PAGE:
Eighteen states have submitted their selections of local neighborhoods that will qualify as “Opportunity Zones” under a new tax incentive created by Congress in last year’s tax bill. These selections—and the characteristics of the neighborhoods themselves—will be important determinants of the ultimate success of the program. As I wrote in February just before the state selections were due, poor choices by states could turn a program meant to benefit residents of poor neighborhoods into a tax break for developers investing in already-gentrifying areas. With information in hand from 18 states, I describe the characteristics of neighborhoods that have been selected so far. (That information is also available in this file (.xls) for the remaining 32 states who have yet to select their Opportunity Zones).
Looking at the 18 states that have submitted, the good news is that most states designated deeply impoverished places for the new subsidy, with Georgia and California standing out for allocating most of their picks to their most distressed neighborhoods. Nevertheless, 22 percent of selections were for areas with relatively low poverty rates (below 20 percent) and an additional 19 percent were in already-gentrifying areas (areas with the highest rates of home price appreciation).
Opportunity Zones (hereafter referred to as OZs) offer favorable capital gains treatment for taxpayers who invest in designated low-income neighborhoods. States were given a list of eligible neighborhoods produced according to the law by the Department of Treasury—a broad list that actually includes 57 percent of all neighborhoods in America, not all of which are distressed—and were allowed to select one in four of them to be Opportunity Zones.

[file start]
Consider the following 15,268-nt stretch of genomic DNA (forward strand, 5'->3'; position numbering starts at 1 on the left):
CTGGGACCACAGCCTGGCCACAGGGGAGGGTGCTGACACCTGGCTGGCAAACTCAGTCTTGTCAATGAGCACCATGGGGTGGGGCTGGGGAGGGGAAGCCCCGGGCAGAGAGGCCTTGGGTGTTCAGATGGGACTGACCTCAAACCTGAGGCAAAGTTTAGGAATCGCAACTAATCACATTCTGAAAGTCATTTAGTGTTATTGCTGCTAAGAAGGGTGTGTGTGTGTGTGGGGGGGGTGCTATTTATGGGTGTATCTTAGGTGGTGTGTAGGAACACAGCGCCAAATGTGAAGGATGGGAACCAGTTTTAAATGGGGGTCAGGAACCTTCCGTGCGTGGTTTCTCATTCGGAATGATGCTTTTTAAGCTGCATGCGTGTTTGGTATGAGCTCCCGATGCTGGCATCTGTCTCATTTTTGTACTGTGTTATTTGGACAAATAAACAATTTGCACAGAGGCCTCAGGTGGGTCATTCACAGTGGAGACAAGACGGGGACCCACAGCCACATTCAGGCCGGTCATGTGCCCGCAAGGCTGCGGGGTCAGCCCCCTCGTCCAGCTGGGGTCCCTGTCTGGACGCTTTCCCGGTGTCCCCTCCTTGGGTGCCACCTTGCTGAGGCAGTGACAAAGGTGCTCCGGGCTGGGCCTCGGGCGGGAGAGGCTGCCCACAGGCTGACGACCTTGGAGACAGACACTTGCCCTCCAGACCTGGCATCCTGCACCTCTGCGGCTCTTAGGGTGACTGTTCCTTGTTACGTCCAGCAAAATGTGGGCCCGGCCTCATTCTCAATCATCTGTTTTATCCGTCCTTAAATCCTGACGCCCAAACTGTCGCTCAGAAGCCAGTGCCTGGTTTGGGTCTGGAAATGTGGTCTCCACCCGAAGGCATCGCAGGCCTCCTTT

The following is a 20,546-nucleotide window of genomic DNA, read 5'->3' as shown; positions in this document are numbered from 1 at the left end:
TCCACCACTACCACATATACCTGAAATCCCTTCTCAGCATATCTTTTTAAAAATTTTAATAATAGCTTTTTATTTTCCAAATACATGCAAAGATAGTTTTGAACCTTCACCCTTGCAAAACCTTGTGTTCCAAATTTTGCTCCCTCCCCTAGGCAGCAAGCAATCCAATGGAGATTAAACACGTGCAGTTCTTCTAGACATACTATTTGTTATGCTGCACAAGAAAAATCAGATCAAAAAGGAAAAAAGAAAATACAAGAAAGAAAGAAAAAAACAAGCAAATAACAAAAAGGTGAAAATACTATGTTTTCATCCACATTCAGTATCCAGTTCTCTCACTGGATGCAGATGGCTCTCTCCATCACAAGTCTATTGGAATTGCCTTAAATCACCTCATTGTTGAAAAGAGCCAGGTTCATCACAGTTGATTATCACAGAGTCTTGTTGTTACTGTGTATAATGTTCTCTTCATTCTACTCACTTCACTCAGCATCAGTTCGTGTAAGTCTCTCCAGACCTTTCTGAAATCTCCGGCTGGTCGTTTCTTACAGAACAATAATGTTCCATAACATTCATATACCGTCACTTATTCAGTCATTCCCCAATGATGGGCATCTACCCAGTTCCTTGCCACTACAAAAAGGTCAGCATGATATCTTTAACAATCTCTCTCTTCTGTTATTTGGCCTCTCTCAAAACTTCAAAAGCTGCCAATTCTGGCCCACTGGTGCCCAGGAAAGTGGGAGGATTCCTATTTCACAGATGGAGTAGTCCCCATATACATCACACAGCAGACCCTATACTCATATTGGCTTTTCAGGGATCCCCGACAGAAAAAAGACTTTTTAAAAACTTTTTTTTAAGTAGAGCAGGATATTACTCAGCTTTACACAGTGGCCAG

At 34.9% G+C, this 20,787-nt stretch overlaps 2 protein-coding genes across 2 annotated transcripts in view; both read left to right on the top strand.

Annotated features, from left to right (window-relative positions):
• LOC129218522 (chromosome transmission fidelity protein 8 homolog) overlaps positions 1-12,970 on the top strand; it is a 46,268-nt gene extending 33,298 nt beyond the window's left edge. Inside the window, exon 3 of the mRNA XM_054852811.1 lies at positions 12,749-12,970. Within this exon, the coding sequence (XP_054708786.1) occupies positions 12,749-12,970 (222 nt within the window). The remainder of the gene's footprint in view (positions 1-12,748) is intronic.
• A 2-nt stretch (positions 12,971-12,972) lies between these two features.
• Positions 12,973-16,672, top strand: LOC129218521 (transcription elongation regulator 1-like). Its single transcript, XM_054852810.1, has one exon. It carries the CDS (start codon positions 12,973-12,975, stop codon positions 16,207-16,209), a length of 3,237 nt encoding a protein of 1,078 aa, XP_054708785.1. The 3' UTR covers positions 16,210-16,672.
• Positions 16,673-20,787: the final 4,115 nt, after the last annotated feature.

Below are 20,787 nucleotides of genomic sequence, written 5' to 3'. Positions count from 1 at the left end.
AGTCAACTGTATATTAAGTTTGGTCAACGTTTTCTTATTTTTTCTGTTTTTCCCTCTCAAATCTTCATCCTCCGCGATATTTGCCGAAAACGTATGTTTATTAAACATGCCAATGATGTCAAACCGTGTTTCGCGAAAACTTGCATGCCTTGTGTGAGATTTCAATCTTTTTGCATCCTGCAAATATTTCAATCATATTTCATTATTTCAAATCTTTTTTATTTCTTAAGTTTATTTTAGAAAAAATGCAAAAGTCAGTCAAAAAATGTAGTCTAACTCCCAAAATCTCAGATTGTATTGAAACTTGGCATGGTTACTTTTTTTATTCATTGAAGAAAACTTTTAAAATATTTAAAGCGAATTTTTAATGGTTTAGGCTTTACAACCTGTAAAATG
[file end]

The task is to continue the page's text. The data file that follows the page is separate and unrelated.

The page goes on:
If states select areas that are relatively well off or already gentrifying, most of the benefits will accrue to investors and developers for investments that would have happened anyway.
The choices matter. They will help determine who benefits from the subsidy and the cost effectiveness of the program. If states select areas that are relatively well off or already gentrifying, most of the benefits will accrue to investors and developers for investments that would have happened anyway. If states select deeply impoverished areas that are starved for investment, the subsidy is more likely to encourage new activity—and, hopefully, benefit local residents.
We now have information on neighborhoods designated as opportunity zones from 18 states, giving a sense of the characteristics of the places selected. There is good news and bad, and substantial differences across states. As the remainder of the states select their zones, they can benefit from these early examples.
A look at the 18 states—who did well?